After a 75 year-old immigrant mother gets fired without cause from her lifelong job as a hotel housekeeper, her son takes her on a bucket-list adventure to reclaim her life. As she struggles to find work, he documents a journey that uncovers the economic insecurity shaping not only her future but that of an entire generation. This is the story of mother-daughter team Rebecca Danigelis and filmmaker Sian-Pierre Regis–subjects of the documentary film Duty Free and special guests at this Reimagine event. Rebecca, Sian-Pierre, and Susan Silberman, Senior Director, Research & Evaluation at NCOA (National Council on Aging), will be in conversation about ageism, justice, and pursuing your passions at any age. After their discussion, participants will have the option to join small breakout room sessions guided by the following prompts:
Can you share any insights about yourself resulting from any loss or grief you may be experiencing due to aging? At the same time, can you name at least one new opportunity or see one new pathway that has cleared?
What can you do to regulate difficult emotions you may be feeling?
What acts of service, advocacy, or activism might help you navigate these struggles with aging?
Rebecca Danigelis is the 80 year-old star of the critically acclaimed and award-nominated documentary Duty Free. After being fired from her long-time career as a hotel housekeeper at the age of 75, Danigelis has become an activist against ageism in both workplaces and communities. The upbeat mother of three uses her lived experience to educate employers and employees on the values of being age-inclusive, underlining the essentiality of including age in DEI initiatives. As a speaker, Danigelis has the ability to connect with audiences internationally. @rebrexit
Sian-Pierre Regis is a filmmaker who directed, produced and self-distributed his debut feature documentary Duty Free. Released in 30 theaters over Mother's Day 2021, Duty Free was a press magnet garnering coverage from CBS Sunday Morning, NPR, MSNBC, The Tamron Hall Show, AARP; the film was also a #1 Apple News story through the weekend. It is nominated for a prestigious IDA award in the Writing category.
Prior to filmmaking, Regis was a journalist and on-camera contributor to CNN, HLN, MTV and founded Swagger, an online lifestyle magazine for millennials with over 1.5 million fans.
Susan Silberman, Ph.D. is Senior Director, Research & Evaluation at National Council on Aging. She has more than 25 years of experience in the research and evaluation field as a political economist, researcher, and evaluator focusing on health care, economic security, public policy, and opinion survey research. Silberman has worked in communities across the United States, including with Native Americans and Indigenous people, helping people at the local level learn to evaluate their programs and services.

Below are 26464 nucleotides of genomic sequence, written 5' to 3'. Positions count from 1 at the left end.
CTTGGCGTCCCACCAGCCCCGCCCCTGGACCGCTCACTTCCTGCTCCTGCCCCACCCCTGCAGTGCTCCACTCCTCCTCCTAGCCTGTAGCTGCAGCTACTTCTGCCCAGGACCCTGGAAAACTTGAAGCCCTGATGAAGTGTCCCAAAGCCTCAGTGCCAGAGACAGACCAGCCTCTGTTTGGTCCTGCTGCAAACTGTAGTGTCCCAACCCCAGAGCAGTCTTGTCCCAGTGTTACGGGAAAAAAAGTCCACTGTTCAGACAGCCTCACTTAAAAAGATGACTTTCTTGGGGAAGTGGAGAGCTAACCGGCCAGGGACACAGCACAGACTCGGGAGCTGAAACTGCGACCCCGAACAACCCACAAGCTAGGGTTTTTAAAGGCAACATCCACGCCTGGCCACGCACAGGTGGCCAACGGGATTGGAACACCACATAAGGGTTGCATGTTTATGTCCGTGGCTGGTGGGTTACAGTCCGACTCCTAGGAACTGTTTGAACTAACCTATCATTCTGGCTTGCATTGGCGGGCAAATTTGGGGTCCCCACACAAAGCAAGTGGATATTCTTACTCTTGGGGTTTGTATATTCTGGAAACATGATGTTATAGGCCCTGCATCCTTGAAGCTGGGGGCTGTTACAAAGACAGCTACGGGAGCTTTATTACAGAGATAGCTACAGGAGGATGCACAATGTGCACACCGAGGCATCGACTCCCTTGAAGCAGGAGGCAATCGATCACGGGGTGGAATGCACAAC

The National Council on Aging (NCOA) is the national voice for every person’s right to age well. We believe that how we age should not be determined by gender, color, sexuality, income, or ZIP code. Working with thousands of national and local partners, we provide resources, tools, best practices, and advocacy to ensure every person can age with health and financial security. Founded in 1950, we are the oldest national organization focused on older adults. Learn more at www.ncoa.org and @NCOAging.
About Reimagine and the “Aging as Grief, Aging as Growth” Series
Reimagine is a nonprofit organization catalyzing a uniquely powerful community–people of different backgrounds, ages, races, and faiths (and no faith) coming together in the hopes of healing ourselves and the world. We specifically support each other in facing adversity, loss, and mortality and–at our own pace– actively channeling life's biggest challenges into meaningful action and growth. www.letsreimagine.org
Age isn’t “just a number.”
Western culture does an awful job of helping us face the universal experience of aging. We’ve created a society that celebrates and rewards youth and often makes older adults feel invisible and unnecessary. As a solution, beauty brands sell “anti-aging” products. Doctors and researchers suggest that aging is a disease treatable with surgery and medication. Ageism is real for job seekers, beginning with those in their 30s.
Certainly, there are real adversities and challenges associated with aging, and so few spaces to acknowledge and mourn these losses. At the same time, there are aspects of getting older that are, in fact, gifts to recognize and share with our loved ones, communities, and workplaces…if only we could see them.
With guidance from healers, artists, social entrepreneurs, and activists, we’ll gain tools and inspiration to view aging not only as an inevitable challenge, but also as a source of newfound strength, vitality, and wonder.